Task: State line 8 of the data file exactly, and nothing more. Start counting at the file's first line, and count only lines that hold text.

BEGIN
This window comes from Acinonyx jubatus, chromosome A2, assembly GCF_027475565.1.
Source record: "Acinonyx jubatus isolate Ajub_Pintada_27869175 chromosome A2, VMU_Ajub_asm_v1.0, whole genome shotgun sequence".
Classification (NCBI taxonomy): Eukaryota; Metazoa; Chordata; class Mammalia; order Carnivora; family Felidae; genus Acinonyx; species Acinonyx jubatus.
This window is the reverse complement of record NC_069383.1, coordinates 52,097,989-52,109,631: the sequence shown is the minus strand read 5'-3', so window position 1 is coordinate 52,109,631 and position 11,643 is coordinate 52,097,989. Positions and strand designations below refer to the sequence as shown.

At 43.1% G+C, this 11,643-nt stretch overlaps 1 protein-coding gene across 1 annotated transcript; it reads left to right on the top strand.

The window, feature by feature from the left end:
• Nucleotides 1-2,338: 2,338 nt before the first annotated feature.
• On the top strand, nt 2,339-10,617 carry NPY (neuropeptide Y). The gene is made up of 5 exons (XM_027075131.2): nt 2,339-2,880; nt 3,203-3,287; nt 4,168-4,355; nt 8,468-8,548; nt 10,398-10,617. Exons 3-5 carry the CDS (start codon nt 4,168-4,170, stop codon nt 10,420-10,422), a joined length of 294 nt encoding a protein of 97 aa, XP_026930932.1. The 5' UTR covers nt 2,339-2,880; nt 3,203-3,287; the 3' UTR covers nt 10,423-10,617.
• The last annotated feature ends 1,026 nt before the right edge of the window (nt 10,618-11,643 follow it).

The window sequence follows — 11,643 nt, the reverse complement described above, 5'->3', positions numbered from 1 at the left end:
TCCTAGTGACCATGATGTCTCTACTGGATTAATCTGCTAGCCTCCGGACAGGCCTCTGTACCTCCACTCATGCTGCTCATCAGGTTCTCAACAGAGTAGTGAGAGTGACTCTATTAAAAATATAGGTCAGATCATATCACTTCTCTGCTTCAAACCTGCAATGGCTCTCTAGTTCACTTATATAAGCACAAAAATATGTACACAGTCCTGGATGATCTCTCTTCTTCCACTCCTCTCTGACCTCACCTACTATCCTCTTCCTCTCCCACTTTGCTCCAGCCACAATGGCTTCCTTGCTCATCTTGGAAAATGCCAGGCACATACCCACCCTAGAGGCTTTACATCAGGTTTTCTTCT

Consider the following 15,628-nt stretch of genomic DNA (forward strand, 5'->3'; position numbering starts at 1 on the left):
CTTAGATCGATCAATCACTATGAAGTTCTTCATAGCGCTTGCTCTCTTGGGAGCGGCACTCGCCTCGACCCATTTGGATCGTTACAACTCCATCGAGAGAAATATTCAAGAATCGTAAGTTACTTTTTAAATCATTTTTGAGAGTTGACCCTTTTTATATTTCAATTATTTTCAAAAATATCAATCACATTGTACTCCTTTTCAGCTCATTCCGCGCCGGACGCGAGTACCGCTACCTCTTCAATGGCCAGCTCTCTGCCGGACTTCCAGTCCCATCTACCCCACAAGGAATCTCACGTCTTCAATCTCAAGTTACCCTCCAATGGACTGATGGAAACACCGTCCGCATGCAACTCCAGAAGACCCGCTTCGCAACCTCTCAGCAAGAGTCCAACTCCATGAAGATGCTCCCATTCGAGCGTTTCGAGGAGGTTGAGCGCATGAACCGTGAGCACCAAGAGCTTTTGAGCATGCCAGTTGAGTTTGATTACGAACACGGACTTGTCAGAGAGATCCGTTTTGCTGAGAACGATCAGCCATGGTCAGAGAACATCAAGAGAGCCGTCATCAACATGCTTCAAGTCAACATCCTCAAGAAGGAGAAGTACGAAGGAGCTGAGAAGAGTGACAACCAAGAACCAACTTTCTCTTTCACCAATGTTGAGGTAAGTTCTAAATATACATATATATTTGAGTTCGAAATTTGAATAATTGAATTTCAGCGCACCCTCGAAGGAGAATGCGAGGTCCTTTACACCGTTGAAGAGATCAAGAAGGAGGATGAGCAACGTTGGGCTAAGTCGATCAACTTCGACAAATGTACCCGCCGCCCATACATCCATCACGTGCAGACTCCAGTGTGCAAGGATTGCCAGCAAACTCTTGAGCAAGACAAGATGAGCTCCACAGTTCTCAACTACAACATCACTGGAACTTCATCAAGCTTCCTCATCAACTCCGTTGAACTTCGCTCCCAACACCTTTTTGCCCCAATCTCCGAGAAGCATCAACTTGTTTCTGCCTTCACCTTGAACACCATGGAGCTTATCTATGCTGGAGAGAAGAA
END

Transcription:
• On the top strand, nt 2,339-10,617 carry NPY (neuropeptide Y). The gene is made up of 5 exons (XM_027075131.2): nt 2,339-2,880; nt 3,203-3,287; nt 4,168-4,355; nt 8,468-8,548; nt 10,398-10,617. Exons 3-5 carry the CDS (start codon nt 4,168-4,170, stop codon nt 10,420-10,422), a joined length of 294 nt encoding a protein of 97 aa, XP_026930932.1. The 5' UTR covers nt 2,339-2,880; nt 3,203-3,287; the 3' UTR covers nt 10,423-10,617.